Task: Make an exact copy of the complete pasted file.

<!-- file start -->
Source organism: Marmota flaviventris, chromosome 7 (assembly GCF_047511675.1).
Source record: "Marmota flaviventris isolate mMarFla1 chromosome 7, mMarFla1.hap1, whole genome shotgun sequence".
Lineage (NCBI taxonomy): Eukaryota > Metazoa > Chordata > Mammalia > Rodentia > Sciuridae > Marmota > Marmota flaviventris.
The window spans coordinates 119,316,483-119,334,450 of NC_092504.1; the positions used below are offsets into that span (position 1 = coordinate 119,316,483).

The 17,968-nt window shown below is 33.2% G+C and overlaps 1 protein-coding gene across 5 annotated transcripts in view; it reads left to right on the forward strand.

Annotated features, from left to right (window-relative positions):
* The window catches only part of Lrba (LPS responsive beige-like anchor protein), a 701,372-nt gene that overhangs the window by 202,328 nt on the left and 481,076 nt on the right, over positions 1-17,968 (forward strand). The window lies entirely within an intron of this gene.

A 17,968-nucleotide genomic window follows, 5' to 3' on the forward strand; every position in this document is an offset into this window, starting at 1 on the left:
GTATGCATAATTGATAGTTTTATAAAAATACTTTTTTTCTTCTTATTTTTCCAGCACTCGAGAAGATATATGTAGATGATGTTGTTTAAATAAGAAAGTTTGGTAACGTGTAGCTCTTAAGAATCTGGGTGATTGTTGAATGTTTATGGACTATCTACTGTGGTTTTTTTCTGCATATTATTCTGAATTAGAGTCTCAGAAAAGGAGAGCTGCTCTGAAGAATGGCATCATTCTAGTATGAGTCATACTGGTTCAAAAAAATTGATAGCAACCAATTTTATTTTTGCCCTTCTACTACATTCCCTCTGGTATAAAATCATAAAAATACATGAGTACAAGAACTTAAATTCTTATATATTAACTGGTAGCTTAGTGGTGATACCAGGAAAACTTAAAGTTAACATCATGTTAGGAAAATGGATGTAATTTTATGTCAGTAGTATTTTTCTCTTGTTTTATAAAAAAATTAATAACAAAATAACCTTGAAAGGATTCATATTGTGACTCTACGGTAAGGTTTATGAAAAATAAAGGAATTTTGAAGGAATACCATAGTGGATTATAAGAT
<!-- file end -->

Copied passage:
Source organism: Marmota flaviventris, chromosome 7 (assembly GCF_047511675.1).
Source record: "Marmota flaviventris isolate mMarFla1 chromosome 7, mMarFla1.hap1, whole genome shotgun sequence".
Lineage (NCBI taxonomy): Eukaryota > Metazoa > Chordata > Mammalia > Rodentia > Sciuridae > Marmota > Marmota flaviventris.
The window spans coordinates 119,316,483-119,334,450 of NC_092504.1; the positions used below are offsets into that span (position 1 = coordinate 119,316,483).

The 17,968-nt window shown below is 33.2% G+C and overlaps 1 protein-coding gene across 5 annotated transcripts in view; it reads left to right on the forward strand.

Annotated features, from left to right (window-relative positions):
* The window catches only part of Lrba (LPS responsive beige-like anchor protein), a 701,372-nt gene that overhangs the window by 202,328 nt on the left and 481,076 nt on the right, over positions 1-17,968 (forward strand). The window lies entirely within an intron of this gene.

A 17,968-nucleotide genomic window follows, 5' to 3' on the forward strand; every position in this document is an offset into this window, starting at 1 on the left:
GTATGCATAATTGATAGTTTTATAAAAATACTTTTTTTCTTCTTATTTTTCCAGCACTCGAGAAGATATATGTAGATGATGTTGTTTAAATAAGAAAGTTTGGTAACGTGTAGCTCTTAAGAATCTGGGTGATTGTTGAATGTTTATGGACTATCTACTGTGGTTTTTTTCTGCATATTATTCTGAATTAGAGTCTCAGAAAAGGAGAGCTGCTCTGAAGAATGGCATCATTCTAGTATGAGTCATACTGGTTCAAAAAAATTGATAGCAACCAATTTTATTTTTGCCCTTCTACTACATTCCCTCTGGTATAAAATCATAAAAATACATGAGTACAAGAACTTAAATTCTTATATATTAACTGGTAGCTTAGTGGTGATACCAGGAAAACTTAAAGTTAACATCATGTTAGGAAAATGGATGTAATTTTATGTCAGTAGTATTTTTCTCTTGTTTTATAAAAAAATTAATAACAAAATAACCTTGAAAGGATTCATATTGTGACTCTACGGTAAGGTTTATGAAAAATAAAGGAATTTTGAAGGAATACCATAGTGGATTATAAGAT